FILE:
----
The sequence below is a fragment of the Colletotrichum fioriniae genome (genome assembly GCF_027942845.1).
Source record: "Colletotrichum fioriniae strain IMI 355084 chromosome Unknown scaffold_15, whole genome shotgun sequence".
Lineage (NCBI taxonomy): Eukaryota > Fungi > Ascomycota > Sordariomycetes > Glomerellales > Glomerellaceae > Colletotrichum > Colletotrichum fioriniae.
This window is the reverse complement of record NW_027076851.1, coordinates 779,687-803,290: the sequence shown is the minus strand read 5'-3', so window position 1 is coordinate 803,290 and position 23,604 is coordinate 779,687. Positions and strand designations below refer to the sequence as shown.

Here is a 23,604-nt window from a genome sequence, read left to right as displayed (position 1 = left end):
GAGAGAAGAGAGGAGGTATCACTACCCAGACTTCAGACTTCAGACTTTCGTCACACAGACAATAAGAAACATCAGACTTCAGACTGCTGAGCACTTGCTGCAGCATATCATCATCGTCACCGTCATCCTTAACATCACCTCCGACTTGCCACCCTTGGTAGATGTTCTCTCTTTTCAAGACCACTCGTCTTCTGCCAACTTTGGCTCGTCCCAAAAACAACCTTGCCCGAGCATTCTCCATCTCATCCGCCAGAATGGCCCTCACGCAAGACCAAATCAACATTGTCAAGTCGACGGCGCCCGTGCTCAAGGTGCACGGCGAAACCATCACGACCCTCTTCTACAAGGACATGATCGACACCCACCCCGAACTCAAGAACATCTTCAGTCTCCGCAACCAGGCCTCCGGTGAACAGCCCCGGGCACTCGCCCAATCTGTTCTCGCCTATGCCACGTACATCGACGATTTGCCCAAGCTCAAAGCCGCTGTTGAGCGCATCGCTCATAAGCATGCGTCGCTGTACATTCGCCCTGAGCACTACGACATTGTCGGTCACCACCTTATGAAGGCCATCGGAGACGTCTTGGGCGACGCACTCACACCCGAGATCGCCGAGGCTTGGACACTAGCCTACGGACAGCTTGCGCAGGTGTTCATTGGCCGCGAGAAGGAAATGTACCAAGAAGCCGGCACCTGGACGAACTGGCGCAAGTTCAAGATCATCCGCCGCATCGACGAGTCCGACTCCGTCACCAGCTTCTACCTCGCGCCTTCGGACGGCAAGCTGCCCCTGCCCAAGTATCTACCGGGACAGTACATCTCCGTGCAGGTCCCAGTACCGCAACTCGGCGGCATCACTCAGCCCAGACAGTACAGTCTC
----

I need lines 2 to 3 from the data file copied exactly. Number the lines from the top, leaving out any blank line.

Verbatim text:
Source record: "Colletotrichum fioriniae strain IMI 355084 chromosome Unknown scaffold_15, whole genome shotgun sequence".
Lineage (NCBI taxonomy): Eukaryota > Fungi > Ascomycota > Sordariomycetes > Glomerellales > Glomerellaceae > Colletotrichum > Colletotrichum fioriniae.